My nr. 3 is going to be time consuming. Creating a flawless pitch and then having it approved is a tricky business. Luckily I am not going to do it alone. I have already contacted Knisper animation, and they are willing to help me produce this animated short! It is now up to me to collect the right data and deliver a killer pitch!

My nr. 4 is purely to use up my free time for everything I’m stuck on. Illustrating, animating, or any kind of experimentation is important for any creative freelancer. I am no different. It is in my opinion that we should take a little time into self improvement. This not only helps me grow, but also gives me content to share my improvements. So when I am stuck on certain projects, instead of wallowing about it. I rather work on other little things to keep in the flow. The only downside is that not a lot of these experiments become completed.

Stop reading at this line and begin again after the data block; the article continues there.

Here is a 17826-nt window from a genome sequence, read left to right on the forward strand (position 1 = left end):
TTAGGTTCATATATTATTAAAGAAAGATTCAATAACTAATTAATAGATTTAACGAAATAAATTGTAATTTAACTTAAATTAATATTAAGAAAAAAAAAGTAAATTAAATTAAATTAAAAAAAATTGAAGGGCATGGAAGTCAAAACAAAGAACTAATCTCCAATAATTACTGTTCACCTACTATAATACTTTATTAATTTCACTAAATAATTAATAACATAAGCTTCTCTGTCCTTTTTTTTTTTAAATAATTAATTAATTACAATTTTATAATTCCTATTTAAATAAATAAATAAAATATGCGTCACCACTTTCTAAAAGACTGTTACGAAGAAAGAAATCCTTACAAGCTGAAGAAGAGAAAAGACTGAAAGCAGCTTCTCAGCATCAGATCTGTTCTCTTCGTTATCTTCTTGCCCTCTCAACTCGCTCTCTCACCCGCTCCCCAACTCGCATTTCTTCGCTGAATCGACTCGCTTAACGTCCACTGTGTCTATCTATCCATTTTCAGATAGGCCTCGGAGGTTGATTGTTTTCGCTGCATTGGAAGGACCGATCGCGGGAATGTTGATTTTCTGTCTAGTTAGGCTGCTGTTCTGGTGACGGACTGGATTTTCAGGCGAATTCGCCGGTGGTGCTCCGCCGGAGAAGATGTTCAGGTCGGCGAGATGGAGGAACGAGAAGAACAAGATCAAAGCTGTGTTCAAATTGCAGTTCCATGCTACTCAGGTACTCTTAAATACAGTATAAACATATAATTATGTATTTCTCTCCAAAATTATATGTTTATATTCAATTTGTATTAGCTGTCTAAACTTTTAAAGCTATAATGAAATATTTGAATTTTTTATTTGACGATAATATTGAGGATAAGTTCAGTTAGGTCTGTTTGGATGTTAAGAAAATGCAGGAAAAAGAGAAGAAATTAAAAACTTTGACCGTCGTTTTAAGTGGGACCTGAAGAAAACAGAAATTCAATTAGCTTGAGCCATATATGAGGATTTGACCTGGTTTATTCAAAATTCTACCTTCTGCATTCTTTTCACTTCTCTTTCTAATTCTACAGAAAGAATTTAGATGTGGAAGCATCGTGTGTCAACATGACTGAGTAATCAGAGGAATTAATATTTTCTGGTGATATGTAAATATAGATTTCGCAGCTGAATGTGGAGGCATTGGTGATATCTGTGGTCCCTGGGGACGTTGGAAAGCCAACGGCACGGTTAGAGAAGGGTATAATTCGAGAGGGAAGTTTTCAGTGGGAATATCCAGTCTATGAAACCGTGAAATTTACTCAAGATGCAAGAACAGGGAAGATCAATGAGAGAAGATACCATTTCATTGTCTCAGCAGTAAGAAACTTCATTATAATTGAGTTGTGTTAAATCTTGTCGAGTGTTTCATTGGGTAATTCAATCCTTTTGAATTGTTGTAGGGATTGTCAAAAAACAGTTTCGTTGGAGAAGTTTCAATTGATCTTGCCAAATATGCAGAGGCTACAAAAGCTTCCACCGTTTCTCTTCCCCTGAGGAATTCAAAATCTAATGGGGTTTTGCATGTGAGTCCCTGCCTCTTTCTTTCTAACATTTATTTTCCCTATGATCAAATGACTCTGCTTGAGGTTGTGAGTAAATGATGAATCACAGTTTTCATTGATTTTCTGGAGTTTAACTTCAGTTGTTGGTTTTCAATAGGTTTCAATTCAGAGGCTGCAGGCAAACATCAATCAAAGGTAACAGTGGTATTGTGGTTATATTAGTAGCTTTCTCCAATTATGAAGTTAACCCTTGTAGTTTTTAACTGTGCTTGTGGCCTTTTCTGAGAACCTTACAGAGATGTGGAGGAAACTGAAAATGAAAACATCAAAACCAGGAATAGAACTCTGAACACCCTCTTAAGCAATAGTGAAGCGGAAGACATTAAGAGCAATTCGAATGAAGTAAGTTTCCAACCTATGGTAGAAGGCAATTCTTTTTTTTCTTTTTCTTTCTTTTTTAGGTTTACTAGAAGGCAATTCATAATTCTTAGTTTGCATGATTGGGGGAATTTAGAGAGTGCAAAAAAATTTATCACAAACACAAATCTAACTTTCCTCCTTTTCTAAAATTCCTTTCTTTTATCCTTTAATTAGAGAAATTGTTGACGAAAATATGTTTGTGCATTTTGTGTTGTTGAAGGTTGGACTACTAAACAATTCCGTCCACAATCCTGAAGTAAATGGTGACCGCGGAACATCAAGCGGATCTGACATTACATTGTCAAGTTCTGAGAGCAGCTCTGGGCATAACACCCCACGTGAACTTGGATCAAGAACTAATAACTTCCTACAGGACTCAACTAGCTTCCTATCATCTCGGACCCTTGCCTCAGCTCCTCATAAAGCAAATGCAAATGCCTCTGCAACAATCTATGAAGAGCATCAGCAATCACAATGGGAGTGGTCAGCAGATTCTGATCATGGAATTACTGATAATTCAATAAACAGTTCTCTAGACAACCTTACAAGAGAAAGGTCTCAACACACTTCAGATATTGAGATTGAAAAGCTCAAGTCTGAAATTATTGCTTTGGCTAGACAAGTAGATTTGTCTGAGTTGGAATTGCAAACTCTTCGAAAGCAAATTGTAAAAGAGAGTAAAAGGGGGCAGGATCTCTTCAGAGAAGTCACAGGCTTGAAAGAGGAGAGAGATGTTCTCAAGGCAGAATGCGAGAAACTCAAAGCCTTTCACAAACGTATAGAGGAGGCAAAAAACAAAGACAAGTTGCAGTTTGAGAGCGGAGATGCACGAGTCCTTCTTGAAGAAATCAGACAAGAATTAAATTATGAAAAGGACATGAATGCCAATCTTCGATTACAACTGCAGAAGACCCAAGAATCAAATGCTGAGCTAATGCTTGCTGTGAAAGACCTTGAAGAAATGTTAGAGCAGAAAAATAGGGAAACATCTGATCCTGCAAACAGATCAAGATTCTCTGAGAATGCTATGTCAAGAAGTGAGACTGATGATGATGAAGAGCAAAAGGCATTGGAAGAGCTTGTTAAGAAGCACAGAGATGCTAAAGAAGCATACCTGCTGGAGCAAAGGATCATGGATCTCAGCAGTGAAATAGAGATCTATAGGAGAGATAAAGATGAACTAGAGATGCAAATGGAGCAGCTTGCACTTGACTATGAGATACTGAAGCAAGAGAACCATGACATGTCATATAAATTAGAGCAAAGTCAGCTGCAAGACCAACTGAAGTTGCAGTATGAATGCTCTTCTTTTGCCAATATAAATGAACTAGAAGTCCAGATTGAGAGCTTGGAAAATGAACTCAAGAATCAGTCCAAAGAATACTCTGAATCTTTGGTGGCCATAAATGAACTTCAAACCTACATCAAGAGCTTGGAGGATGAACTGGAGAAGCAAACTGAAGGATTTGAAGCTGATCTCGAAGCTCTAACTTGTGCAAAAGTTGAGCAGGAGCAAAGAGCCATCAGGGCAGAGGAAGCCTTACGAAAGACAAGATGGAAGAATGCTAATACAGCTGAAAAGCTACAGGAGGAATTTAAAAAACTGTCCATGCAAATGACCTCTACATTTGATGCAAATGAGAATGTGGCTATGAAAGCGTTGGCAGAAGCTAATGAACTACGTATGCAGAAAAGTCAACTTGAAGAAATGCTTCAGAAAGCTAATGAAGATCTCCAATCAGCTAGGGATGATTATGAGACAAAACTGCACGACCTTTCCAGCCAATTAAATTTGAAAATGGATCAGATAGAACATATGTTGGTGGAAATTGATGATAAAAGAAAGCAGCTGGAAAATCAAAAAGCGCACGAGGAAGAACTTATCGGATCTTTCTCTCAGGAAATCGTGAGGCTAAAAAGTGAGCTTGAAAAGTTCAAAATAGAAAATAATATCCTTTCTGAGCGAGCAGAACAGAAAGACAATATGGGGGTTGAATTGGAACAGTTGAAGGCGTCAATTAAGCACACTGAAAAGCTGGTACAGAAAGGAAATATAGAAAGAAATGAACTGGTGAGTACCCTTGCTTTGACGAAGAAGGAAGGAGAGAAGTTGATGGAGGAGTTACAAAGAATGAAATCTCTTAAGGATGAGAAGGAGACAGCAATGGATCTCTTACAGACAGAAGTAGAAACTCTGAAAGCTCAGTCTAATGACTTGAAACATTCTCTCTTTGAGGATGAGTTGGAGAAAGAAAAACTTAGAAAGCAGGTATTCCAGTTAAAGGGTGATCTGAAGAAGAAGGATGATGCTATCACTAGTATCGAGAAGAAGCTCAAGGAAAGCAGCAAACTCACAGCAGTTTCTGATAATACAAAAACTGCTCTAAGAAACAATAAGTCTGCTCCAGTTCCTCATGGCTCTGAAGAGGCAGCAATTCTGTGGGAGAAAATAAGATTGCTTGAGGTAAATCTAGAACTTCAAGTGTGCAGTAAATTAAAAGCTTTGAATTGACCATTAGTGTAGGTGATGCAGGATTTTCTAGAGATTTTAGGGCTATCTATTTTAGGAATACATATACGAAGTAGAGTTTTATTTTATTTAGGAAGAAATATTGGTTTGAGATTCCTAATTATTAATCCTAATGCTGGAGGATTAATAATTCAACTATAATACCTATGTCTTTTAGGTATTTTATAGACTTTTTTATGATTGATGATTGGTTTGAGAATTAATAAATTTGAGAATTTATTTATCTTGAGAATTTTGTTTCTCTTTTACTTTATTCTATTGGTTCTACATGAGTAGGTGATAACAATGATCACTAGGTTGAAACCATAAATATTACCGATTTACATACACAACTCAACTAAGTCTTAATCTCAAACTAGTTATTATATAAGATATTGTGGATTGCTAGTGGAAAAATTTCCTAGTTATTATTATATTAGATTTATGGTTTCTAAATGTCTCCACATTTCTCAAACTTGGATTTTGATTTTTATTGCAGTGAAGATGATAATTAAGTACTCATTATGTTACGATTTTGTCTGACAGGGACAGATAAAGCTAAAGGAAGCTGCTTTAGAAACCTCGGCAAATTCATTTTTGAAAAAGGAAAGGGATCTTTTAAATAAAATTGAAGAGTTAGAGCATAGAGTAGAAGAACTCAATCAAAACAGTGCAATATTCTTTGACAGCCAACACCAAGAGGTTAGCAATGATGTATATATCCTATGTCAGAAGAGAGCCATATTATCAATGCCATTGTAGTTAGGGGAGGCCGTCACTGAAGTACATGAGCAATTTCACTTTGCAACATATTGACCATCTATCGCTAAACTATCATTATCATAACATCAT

Nr 5 is my little entrepreneurial side project. With a webshop I hope to create a little passive income. Using Redbubble, Society6, Payhip and my online shop on my website. However, setting up such an endeavour is also very time consuming. But most of it is already set up and active. Keeping it up to date is the most time consuming part. So far it hasn’t generated any relevant passive income. It’s all still very experimental and I will keep everyone up to date on how it will turn out.

Nr. 6 is a passion project of mine. I wanted to have a get together with like-minded women in the creative industry and have books help us in the workplace. What better way to do that then with a book club. I won’t go to much into it here, but you can read all about it here.